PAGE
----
Ofeibea Quist-Arcton
Jacques Coughlin/N/A

Ofeibea Quist-Arcton

International Correspondent, Dakar

Ofeibea Quist-Arcton is a journalist and broadcaster from Ghana who reports for NPR News on issues and developments related to West Africa. She spent her early years in Ghana, Italy, Britain and Kenya.

Quist-Arcton has lived and worked in the U.K., France, Ivory Coast, U.S., South Africa and most recently Senegal, traveling all over Africa as a journalist, broadcaster, commentator and host.

After completing high school in Britain, she took a degree in French studies with international relations and Spanish at the London School of Economics (LSE) and went on to study radio journalism at the Polytechnic of Central London, with two internships at the BBC.

Quist-Arcton joined the BBC in 1985, working at a number of regional radio stations all over Britain, moving two years later to the renowned BBC World Service at Bush House in London, as a producer and host in the African Service. She traveled and reported throughout Africa.

She spent the year leading up to 1990 in Paris, on a BBC journalist exchange with Radio France International (RFI), working in "Monito" — a service supplying reports and interviews about Africa to African radio stations, and with RFI's English (for Africa) Service as a host, reporter and editor.

Later in 1990, Quist-Arcton won one of the BBC's coveted foreign correspondents posts, moving to Abidjan, Ivory Coast, to head the corporation's West Africa bureau. From there, she covered 24 countries, straddling the Sahara to the heart of the continent — crisscrossing the continent from Mauritania, Liberia, Sierra Leone and Mali, to Zaire and Congo-Brazzaville, via Chad, Equatorial Guinea and Cameroon. She contributed to all BBC radio and television outlets, covering the flowering of democracy in the region, as well as the outbreak of civil wars, revolutions and coups, while always keeping an eye on the "other" stories about Africa that receive minimal media attention — including the continent's rich cultural heritage. Quist-Arcton also contributed to NPR programs during her reporting assignment in West and Central Africa.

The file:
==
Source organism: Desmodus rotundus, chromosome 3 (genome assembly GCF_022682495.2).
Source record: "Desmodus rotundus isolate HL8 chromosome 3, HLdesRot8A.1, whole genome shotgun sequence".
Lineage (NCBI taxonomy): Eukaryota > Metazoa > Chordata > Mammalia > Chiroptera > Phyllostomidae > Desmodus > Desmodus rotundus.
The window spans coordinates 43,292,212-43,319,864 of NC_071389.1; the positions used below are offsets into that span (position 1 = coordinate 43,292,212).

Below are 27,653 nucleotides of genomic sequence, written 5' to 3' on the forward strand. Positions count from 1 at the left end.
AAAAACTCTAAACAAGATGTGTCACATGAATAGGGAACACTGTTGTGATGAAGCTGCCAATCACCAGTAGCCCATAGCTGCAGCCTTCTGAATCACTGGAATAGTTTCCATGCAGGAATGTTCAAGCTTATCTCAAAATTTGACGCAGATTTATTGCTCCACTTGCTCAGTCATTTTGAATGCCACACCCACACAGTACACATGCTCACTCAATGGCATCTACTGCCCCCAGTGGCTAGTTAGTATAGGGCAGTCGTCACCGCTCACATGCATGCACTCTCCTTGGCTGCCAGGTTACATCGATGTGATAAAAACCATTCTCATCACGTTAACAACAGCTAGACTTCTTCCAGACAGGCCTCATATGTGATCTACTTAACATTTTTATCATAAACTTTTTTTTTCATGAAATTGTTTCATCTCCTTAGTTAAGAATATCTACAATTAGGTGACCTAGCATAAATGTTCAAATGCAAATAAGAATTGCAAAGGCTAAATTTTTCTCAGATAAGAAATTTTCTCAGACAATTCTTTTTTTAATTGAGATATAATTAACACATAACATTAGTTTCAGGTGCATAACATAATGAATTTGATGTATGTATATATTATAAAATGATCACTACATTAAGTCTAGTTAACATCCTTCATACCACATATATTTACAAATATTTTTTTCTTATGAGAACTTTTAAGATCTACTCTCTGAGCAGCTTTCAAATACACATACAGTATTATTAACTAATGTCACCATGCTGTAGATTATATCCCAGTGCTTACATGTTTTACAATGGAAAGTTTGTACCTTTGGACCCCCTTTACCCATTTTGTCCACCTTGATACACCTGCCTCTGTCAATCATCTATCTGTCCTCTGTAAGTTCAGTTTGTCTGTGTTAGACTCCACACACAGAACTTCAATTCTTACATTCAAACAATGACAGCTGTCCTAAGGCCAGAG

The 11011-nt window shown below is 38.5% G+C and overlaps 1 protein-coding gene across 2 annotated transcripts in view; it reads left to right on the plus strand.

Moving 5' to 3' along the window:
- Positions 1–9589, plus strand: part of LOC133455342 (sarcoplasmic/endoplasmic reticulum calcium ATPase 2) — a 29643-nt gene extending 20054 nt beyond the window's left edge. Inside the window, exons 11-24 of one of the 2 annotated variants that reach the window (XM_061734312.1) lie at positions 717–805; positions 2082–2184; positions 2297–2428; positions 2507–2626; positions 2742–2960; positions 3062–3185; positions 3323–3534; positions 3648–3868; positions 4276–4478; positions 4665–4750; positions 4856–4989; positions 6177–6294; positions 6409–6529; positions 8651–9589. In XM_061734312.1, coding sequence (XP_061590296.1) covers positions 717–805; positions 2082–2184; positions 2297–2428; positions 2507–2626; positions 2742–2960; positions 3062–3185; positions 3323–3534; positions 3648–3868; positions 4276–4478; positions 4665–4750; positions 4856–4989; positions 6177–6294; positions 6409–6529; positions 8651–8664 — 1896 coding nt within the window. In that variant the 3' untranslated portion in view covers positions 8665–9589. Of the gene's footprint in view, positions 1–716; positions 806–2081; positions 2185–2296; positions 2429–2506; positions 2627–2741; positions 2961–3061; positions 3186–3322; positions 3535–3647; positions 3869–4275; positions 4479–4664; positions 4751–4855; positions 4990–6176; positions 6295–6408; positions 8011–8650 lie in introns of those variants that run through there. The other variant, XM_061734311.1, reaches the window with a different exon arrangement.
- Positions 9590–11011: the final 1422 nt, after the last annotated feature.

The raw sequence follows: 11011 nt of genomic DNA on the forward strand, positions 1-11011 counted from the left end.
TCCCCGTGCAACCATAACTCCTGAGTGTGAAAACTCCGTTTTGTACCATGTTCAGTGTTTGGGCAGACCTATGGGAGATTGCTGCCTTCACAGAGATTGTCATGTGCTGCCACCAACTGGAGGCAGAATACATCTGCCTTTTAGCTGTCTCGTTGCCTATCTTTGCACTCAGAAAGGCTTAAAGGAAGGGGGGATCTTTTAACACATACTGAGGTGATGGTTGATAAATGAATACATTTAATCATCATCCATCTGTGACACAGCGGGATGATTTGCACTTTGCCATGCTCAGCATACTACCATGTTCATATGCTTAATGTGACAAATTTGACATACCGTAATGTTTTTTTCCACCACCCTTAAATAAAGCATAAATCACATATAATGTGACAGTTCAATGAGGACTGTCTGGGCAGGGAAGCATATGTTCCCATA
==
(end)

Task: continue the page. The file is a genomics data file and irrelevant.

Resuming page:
After four years as BBC West Africa correspondent, she returned to Bush House in 1994, as a host and senior producer on the BBC World Service flagship programs, Newshour & Newsday (now The World Today), and as a contributing Africa specialist for other radio and TV output.

Quist-Arcton laced up her traveling shoes again in 1995 and relocated to Boston as a roving reporter for The World, a co-production between the BBC, Public Radio International (PRI) and WGBH. She lived in Cambridge and enjoyed getting to know Massachusetts and the rest of New England, learning a new language during winter, most of it related to snow!

For The World, she traveled around the United States, providing the program with an African journalist's perspective on North American life. She also spent six months as a roving Africa reporter, covering — among other events — the fall of President Mobutu Sese Seko in Zaire (now the Democratic Republic of Congo) in 1997.

In 1998, after another stint back at BBC World Service, Quist-Arcton was appointed co-host of the South African Broadcasting Corporation's flagship radio drive-time show, PM Live, based in Johannesburg.

In 2000, she left the BBC to join allAfrica.com (allAfricaGlobal Media) as Africa correspondent, covering the continent's top stories, in all domains, and developing new radio shows for webcast and syndication to radio stations around the continent.

After six years in South Africa, Quist-Arcton joined NPR in November 2004 at the newly-created post of West Africa Correspondent, moving back to her home region, with a new base in Senegal.

Her passions are African art and culture, music, literature, open-air markets, antiques - and learning. She loves to travel and enjoys cycling and photography.

[+] read more[-] less